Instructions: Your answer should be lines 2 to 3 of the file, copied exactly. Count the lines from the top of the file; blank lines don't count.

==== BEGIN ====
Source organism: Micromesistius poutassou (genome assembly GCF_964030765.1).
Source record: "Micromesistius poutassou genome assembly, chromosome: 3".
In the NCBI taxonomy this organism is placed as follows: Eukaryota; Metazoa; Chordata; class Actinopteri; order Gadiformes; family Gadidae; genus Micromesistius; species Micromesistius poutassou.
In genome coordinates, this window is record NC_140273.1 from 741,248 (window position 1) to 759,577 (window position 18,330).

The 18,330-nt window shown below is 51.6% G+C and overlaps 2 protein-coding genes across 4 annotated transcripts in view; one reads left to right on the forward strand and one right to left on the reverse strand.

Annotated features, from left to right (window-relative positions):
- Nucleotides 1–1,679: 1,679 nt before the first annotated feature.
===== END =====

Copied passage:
Source record: "Micromesistius poutassou genome assembly, chromosome: 3".
In the NCBI taxonomy this organism is placed as follows: Eukaryota; Metazoa; Chordata; class Actinopteri; order Gadiformes; family Gadidae; genus Micromesistius; species Micromesistius poutassou.